“A Partial History of Square 356, lots 12 and 13” – Courtney Egan and Anita Yesho

“A Partial History of Square 356, lots 12 and 13”  – Courtney Egan enlisted historian Anita Yesho to uncover the history of 3718 St. Claude Ave., New Orleans, Louisiana, with the intention of exploring not only the past but also the roots of the current racial and economic changes taking place in the Bywater neighborhood of New Orleans. 

The Antenna Gallery’s parent organization Press Street grew into its current location in 2012.  The building, a historic two-story residence, had likely been unoccupied since Katrina, based on information found in city records.  A Press Street supporter who is a developer, active in the neighborhood after Hurricane Katrina, renovated the building in collaboration with the organization in 2012 and provided the organization with a dedicated multi-year lease. 
The Bywater neighborhood, in which Press Street’s Antenna Gallery is located, is currently undergoing a racial and economic shift, initiated and spurred by 2005’s Hurricane Katrina and post-storm property speculation.  The shifting demographics of the neighborhood post-2005 have been researched and documented by geographer Richard Campanella.  This pre-storm majority African American neighborhood became majority white after Hurricane Katrina, with fewer children and elders returning, and more wealthy young white people buying properties.  Leading this trend were local artists returning and establishing collective art spaces in the Bywater, encouraged by momentarily cheap property and the instigation of a New Orleans-based international art biennial spearheaded by New York-based curator Dan Cameron, which focused on the Lower 9th Ward and the Upper 9th Ward Bywater neighborhood.  Housing costs there have risen sharply since 2009.
Source http://www.newgeography.com/content/003526-gentrification-and-its-discontents-notes-new-orleans
Historically, this shift is one of many that occurred in the neighborhood over decades.  At the turn of the 20th century, the neighborhood was on the outskirts of New Orleans, where the Catholic Church was the primary landowner, and orphans, immigrants, and free people of color were the residents.  The land that Press Street currently occupies, also owned by the Catholic Church, was part of a church-run boys orphanage, before being parceled and sold as plots.  Some of the first residents of the 3718 St. Claude building were German immigrants who lived on the property for two generations and worked as butchers, and whose German and Italian neighbors were doctors, sugar mill workers, grocers and saloon keepers.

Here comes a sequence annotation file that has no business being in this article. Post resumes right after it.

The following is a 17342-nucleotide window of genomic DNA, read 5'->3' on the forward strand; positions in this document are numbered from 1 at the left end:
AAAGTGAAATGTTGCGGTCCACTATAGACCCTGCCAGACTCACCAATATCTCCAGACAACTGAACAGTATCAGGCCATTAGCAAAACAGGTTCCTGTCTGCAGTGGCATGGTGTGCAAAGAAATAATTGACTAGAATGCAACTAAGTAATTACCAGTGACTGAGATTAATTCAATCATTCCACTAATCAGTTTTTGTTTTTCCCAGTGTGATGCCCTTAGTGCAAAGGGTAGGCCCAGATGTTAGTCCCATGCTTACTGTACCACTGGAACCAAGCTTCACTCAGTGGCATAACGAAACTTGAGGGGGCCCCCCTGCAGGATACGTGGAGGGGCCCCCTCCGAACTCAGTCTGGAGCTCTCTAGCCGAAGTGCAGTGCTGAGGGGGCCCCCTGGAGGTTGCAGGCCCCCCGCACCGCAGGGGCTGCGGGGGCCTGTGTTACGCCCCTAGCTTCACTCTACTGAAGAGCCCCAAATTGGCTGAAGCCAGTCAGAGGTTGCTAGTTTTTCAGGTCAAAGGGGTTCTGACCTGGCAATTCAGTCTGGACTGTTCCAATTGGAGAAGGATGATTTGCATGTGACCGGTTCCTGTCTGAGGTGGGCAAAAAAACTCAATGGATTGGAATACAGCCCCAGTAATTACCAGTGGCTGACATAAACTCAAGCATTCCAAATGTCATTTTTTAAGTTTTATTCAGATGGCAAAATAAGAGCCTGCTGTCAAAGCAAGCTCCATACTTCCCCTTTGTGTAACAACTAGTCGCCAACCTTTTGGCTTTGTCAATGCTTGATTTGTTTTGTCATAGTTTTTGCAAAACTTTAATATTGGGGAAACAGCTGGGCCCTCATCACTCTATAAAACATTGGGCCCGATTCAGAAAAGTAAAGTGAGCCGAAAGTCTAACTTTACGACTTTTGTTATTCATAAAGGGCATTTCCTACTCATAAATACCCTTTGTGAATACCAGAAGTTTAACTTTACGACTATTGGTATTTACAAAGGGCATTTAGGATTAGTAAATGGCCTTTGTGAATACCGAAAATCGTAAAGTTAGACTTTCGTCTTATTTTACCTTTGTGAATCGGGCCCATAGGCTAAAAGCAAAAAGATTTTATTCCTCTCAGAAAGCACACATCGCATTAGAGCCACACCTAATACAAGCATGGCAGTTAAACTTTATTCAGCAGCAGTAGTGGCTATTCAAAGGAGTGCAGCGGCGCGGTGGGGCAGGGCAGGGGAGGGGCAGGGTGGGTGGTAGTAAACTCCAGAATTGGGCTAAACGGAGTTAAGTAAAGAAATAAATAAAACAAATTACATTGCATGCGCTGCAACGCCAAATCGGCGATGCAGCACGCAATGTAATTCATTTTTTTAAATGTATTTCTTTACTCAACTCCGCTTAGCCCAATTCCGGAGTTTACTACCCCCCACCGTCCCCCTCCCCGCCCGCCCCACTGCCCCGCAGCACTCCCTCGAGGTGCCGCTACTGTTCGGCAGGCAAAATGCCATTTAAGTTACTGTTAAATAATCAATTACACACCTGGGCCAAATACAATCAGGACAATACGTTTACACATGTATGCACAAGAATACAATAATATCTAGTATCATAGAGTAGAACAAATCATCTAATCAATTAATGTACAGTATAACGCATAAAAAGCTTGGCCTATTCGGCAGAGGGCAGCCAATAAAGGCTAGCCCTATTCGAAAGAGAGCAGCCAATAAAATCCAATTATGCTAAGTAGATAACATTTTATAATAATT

In the mid-1950’s the property was sold to a white doctor who practiced there for 20 years, and sold the building to developers, who then rented the space out to other doctors and residents, mostly but not all non-white, throughout the late 1970s and 1980s, although the residence section was vacant for several years in the 1980s.   This was a period of radical change, which began with the signing of the Civil Rights Act into law and civil rights activism in the neighborhood in the 1960s.
In 1960, Ruby Bridges was the first African American student to integrate Orleans Parish Public Schools, at William Frantz Elementary, located ten blocks away from Press Street’s Antenna.  This, and other civil rights actions also taking place in the neighborhood and in New Orleans, instigated the flight of white people out of the neighborhood in the 1960s, making way for an influx of African American tenants and homeowners. 
To gather information, Yesho and Egan researched using the following resources:  the New Orleans Office of Conveyances, census records from 1880 – 1940, city directories through 1970-2005, one former resident (a son of Dr. Trahan who grew up there) and the son of a former resident from the 1980s (although that resident is not listed in any printed record.)  Many former residents are unaccounted.  Census data is not available past 1940, so records from renters in the 1970s, ‘80s and ‘90s, when the building was owned by developers, are from city directories, where other information like age, race and gender is not recorded.  
Documenting and acknowledging the shifting nature of Press Street’s 9th Ward Bywater neighborhood is an important facet of developing and maturing the organization’s mission.  The print ephemera which covered the table in the Memory Project’s New Orleans installation, and a narrative timeline of the property, will be made available to Press Street for reference.

Courtney Egan creates projection-based sculptural installations that weave traditional still-life themes with shards of technology. She was an artist-in-residence at the Sante Fe Art Institute and at Louisiana Artworks in New Orleans. She is a founding member of the New Orleans based visual arts collective Press Street’s Antenna. She holds an M.F.A. from Maryland Institute College of Art. Her interest in media literacy and filmmaking as a tool for critical thinking has lead her through elementary, secondary and university classrooms since 1991, and she is currently a Media Arts faculty member at the New Orleans Center for Creative Arts (NOCCA). Her work is in several private collections as well as the Weisman Art Foundation, and she is represented by Arthur Roger Gallery in New Orleans.

Anita Yesho is a freelance writer, editor,  and researcher who moved to New Orleans, Louisiana from southwestern Pennsylvania in 1990. She has a degree in journalism from Penn State University and is currently working on master’s degree in history at the University of New Orleans.



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